” I, along with a number of my friends, designed 2d6 because we felt a lot of other RPGs on the market today were too complex and took too much time to set up. Thus, 2d6 is engineered to be simple, quick, and fun, while still allowing you to have a lot of control over the game you’re playing. The entire game can be played with little more than pencils, paper, and two six-sided dice for each player. Character creation, which is discussed more later on, can take as little as ten minutes once you know the rules.”

Josh Gardner

“Ich habe, zusammen mit einigen meiner Freunde, 2d6 entworfen, weil wir viele andere Rollenspiele auf dem Markt als zu komplex und zu zeitaufwändig empfunden haben. So ist 2d6 einfach zu verstehen, schnell und macht Spaß, während Du immer die Kontrolle darüber behältst. Das ganze Spiel kann mit wenig mehr als Bleistiften, Papier und zwei sechsseitigen Würfeln je Spieler gespielt werden. Die Charaktererstellung … dauert gerade mal zehn Minuten, wenn Du die Regeln kennst.”

Josh Gardner

House Rules

(under development)
The following rules are meant to be used with the 2d6 RPG rules above.


Strength (STR) –  a measure of your character’s brawn, Strength is often used to modify damage from Melee ( ) attacks and is a part of their Athletics bonus.
Agility (AGI) –  a measure of your character’s speed and grace, Agility is often used to modify Melee ( ) combat rolls and certain Perform ( ) checks like dancing (whenever the character needs to use his whole body). Agility is also used to determine a character’s Athletics bonus.
Dexterity (DEX) – a measure of your character’s control over their own body when it comes primarily to fine movements of the hands or fingers. Dexterity is often used for Ranged () combat rolls, Sleight of Hand checks, Trade ( ) checks used to craft delicate objects, pick locks, or perform surgery, and some performance checks like juggling or piano playing.
Toughness (TOU) –  a measure of your character’s overall hardiness, Toughness is used to determine their total Resolve bonus.

Intelligence (INT) – a measure of your character’s ability to learn and solve problems by thinking, It is used to modify Knowledge ( ) checks, Language ( ) checks, and Research checks. Intelligence is also used to determine their number of starting languages, whether or not they’re literate, their Speech and Notice bonuses, and their starting experience points (XP).
Willpower (WIL) –  a measure of your character’s force of personality and desire to live, Willpower is used to determine their Resolve bonus. Willpower may also be used to modify spellcasting rolls in games that use magic.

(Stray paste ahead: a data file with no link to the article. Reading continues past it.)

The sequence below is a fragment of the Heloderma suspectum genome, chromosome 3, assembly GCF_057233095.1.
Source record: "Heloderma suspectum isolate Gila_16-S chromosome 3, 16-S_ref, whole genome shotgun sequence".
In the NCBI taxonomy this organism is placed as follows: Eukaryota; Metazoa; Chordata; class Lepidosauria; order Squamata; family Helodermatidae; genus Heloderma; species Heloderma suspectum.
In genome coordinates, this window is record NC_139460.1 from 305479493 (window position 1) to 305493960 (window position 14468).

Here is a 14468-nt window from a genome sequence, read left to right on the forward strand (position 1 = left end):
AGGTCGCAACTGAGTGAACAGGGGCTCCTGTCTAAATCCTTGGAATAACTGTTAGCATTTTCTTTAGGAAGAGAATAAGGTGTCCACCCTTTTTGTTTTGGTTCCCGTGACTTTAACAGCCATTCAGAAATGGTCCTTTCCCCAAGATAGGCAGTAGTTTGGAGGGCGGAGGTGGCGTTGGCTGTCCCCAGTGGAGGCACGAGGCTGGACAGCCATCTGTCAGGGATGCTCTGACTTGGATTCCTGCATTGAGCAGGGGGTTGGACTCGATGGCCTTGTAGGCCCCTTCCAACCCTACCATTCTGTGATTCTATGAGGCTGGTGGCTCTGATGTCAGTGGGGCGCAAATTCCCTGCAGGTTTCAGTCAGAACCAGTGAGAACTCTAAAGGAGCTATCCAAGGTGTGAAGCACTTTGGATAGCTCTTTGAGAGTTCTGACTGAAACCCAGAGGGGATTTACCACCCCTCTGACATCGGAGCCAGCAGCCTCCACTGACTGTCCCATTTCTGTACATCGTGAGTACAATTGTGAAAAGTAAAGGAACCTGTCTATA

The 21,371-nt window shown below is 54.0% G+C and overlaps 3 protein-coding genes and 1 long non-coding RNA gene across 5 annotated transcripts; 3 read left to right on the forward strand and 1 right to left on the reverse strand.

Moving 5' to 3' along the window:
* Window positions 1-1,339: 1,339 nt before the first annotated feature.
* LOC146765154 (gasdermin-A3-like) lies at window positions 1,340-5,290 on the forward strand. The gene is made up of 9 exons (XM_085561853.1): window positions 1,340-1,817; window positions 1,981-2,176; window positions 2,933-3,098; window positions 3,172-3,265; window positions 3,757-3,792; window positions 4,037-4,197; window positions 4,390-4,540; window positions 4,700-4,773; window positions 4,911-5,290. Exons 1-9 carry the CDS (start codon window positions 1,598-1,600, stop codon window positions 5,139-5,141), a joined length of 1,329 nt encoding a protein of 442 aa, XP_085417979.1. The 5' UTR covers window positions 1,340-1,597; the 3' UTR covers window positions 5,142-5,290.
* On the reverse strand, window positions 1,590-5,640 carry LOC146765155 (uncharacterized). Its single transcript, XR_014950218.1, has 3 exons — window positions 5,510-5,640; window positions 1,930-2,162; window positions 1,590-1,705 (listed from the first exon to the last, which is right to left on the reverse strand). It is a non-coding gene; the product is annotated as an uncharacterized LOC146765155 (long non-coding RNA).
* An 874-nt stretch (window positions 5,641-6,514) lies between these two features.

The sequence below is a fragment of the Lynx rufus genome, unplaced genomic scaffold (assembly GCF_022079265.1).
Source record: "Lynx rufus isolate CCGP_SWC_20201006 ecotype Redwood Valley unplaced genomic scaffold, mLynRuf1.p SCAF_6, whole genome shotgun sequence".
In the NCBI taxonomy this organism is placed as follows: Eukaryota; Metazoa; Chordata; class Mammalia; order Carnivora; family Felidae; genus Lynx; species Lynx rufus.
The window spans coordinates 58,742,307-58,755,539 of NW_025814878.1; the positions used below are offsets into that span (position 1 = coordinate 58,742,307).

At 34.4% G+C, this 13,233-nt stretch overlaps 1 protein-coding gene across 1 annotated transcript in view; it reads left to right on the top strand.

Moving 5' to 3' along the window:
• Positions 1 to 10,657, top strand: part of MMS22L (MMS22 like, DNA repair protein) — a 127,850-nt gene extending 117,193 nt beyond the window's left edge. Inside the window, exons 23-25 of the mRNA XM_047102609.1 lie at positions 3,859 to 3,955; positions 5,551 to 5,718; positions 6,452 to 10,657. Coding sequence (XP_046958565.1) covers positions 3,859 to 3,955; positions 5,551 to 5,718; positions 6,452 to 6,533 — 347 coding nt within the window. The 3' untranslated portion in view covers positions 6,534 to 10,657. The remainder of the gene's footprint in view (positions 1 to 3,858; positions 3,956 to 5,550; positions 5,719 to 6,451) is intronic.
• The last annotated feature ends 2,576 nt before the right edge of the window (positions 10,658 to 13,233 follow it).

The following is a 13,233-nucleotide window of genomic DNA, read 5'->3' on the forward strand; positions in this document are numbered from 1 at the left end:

Charisma (CHA) – a measure of your character’s wits and physical appearance, Charisma is used to calculate their Speech score, as well as some Perform checks like storytelling, oration, or singing.
Empathy (EMP) – Empathy is the capacity to understand or feel what another person is experiencing from within their frame of reference, i.e., the capacity to place oneself in another’s position. Empathy is used to define their Notice bonus.

Strength is the stat that modifies damage for successful Melee () attacks, but no longer used for modifying the Melee () attack check itself. Agility and coordination are considered much more important for close combat than pure physical strength.

Agility and Dexterity are close to another, they both represent mind-eye coordination and training, the ability to “feel” the body, it’s potential and limits and to make use of it as a physical tool. Agility defines the gross motor skills of a character like climbing, someraulting, archery and the like. Dexterity is used for fine motor skills that usually only involve using the hands or fingers – like lock picking, playing an instrument or performing magical card tricks. The overall movement ability (like running speed) is defined by the Athletics stat. 

Empathy replaces Perception. Perception is now considered to be part of a characters Reason and Empathy (sharpness of the mind and awareness for fine social signals. It is no longer considered a physical aspect alone (like having good eyesight).

Athletics (STR + AGI)
Notice (REA + EMP)
Resolve (TOU + 1/2 WIL)
Speech (REA + CHA)


Spellcasting [WIL] *Trained Only* 
The Spellcasting skill determines how proficient a character is at casting spells from memory. In a setting including magic of some kind as a force of nature, characters might learn how to use that power, producing awesome effects, by sheer will. In the traditional way this requires the incantation of complex magic spells, often in extinct languages. It’s difficult to learn and magic users are rare and are often treated with suspicion or even persecuted. In many settings you also find amateur or fake magic users, producing weak potions and medications, but can’t cast spells.

Checks & Difficulty Ratings